“It is so easy to slip into ‘right thinking’ mode – that we have arrived at full faith. We know what church God goes to, what Bible translation God prefers, how God votes, what movies God watches, and what books God reads. We know the kinds of people God approves of. God has winners and losers, and we are the winners, the true insiders. God likes all the things we like. We speak for God and think nothing of it.” (p.159)

We can so easily become just like the Pharisees we have so long reviled without even realizing it.

Enns has written a powerful book, one that asks the right questions, guides the reader through a process of both understanding the value and dangers of knowledge and certainty, and challenges American Christians to questions whether we have put our confidence in our knowledge or in trust in God. It is easy to read, but incredibly deep. Definitely worth checking out.

Biblical Illiteracy and the Canaanites

31 Jul
July 31, 2017

USA Today recently reported that the Bible was proven incorrect through genetic research that revealed descendants of the Canaanites still existed in spite of what they reported was the Bible’s “claim” that they were exterminated.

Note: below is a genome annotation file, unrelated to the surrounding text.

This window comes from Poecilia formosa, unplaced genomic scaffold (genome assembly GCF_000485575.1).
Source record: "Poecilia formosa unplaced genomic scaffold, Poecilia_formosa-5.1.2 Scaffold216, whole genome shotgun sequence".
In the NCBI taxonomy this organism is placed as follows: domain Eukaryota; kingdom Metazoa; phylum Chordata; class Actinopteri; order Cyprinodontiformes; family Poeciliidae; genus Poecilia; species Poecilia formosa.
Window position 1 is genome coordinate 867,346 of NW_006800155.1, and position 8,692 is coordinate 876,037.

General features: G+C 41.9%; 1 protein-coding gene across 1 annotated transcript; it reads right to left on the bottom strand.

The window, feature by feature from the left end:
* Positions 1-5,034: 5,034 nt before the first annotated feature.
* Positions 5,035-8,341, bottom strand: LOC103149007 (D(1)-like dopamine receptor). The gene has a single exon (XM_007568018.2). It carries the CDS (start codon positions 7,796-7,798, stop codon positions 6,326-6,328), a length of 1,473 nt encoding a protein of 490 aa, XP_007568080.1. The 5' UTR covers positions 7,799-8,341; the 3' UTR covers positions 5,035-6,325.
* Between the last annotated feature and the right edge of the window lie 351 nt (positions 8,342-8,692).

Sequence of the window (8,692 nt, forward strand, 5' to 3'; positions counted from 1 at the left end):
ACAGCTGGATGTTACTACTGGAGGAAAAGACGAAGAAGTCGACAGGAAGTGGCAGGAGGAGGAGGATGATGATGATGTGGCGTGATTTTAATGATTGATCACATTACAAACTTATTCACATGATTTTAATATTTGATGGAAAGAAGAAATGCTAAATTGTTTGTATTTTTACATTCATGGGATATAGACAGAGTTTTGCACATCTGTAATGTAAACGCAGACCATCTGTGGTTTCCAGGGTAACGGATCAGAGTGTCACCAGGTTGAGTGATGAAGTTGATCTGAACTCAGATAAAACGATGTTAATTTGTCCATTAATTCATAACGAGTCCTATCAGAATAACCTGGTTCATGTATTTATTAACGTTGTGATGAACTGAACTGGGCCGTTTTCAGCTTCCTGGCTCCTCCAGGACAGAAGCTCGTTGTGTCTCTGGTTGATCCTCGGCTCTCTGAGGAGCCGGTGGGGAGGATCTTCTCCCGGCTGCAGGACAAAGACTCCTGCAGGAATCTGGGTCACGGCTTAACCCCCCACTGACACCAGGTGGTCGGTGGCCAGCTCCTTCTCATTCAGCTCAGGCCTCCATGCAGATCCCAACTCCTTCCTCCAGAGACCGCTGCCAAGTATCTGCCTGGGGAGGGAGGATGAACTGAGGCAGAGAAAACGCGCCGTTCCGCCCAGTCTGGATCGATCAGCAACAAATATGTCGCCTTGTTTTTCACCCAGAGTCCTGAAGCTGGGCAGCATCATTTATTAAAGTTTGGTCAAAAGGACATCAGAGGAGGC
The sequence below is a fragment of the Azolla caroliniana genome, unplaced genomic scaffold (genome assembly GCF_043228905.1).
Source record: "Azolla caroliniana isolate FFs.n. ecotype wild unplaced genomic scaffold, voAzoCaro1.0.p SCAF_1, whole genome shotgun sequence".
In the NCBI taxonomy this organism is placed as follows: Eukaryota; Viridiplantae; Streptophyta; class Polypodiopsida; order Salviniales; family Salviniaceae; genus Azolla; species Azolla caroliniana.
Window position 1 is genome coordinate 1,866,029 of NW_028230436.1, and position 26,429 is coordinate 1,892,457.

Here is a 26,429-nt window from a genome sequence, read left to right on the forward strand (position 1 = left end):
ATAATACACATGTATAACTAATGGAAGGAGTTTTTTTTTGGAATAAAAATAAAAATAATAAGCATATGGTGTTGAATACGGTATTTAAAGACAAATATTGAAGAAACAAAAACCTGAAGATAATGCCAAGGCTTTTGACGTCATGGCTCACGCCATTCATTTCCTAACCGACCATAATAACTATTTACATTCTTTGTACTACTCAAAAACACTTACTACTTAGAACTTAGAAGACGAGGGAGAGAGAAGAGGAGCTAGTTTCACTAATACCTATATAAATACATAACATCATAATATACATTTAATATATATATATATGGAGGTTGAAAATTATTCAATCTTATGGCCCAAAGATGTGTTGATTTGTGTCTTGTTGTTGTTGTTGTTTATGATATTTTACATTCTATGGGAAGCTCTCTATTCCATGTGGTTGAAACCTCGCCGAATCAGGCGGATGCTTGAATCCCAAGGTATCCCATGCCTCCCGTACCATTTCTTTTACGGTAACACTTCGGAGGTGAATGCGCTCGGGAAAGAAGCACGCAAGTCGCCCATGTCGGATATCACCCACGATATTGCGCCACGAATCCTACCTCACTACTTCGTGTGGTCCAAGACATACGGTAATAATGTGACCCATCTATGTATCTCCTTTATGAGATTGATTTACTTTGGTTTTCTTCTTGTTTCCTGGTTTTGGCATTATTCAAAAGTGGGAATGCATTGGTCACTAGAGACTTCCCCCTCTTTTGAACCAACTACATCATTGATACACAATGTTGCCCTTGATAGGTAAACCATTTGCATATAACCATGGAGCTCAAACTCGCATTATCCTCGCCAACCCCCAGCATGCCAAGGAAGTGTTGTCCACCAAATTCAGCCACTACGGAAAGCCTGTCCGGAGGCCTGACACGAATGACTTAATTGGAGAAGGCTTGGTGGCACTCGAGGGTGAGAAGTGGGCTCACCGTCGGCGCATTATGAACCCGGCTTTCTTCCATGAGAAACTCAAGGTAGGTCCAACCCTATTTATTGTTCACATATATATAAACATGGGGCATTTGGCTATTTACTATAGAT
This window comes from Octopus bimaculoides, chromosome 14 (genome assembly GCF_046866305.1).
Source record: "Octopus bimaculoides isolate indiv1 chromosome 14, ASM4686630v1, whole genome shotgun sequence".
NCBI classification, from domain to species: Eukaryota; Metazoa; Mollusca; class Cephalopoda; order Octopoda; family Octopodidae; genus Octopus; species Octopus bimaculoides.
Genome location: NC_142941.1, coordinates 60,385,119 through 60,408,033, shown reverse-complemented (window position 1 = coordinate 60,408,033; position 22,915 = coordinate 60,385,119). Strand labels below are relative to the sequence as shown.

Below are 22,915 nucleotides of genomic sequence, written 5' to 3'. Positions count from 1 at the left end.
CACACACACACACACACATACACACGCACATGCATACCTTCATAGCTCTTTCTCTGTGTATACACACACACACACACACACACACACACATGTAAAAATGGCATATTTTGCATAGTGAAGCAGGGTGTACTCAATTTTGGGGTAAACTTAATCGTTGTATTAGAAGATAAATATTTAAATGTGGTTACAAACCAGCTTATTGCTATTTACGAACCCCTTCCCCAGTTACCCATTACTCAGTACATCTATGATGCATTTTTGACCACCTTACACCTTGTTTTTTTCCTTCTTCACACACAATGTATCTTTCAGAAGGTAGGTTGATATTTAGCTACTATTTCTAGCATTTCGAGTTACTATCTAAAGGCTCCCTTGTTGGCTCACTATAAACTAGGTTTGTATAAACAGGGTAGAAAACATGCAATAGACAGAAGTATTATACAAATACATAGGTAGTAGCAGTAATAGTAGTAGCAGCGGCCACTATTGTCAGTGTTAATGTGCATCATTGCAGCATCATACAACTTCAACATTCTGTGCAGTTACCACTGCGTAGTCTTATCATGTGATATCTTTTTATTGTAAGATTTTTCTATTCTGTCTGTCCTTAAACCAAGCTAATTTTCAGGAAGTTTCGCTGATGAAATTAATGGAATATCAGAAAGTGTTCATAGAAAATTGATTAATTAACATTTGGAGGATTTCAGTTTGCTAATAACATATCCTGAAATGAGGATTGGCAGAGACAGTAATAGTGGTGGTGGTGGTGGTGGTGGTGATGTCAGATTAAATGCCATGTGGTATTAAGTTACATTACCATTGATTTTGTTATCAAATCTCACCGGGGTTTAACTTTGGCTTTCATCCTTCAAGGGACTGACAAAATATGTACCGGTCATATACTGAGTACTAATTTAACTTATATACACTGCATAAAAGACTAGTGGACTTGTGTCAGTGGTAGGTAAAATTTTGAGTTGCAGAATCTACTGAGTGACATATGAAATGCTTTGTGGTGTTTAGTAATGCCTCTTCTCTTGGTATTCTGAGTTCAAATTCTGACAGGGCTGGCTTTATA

The article is fascinating and frustrating. On the one hand, the genetic research is incredibly interesting; it is fascinating to see where the descendants of the Canaanites ended up. Especially given, as the article correctly points out, how little we have in the way of historical records about them.

HOWEVER.

The reporter didn’t do his homework. The verse cited, Deuteronomy 20:17, does not claim the Canaanites are destroyed. Instead, it is a command to wipe them out – one which the Bible clearly points out the Jewish people, under the command of Joshua, did not follow. The story of the walls of Jericho gets the most press with the narrative recorded in Joshua 6. In that instance, they did kill and destroy everything following a dramatic story of marching, trumpets, yelling, and walls collapsing.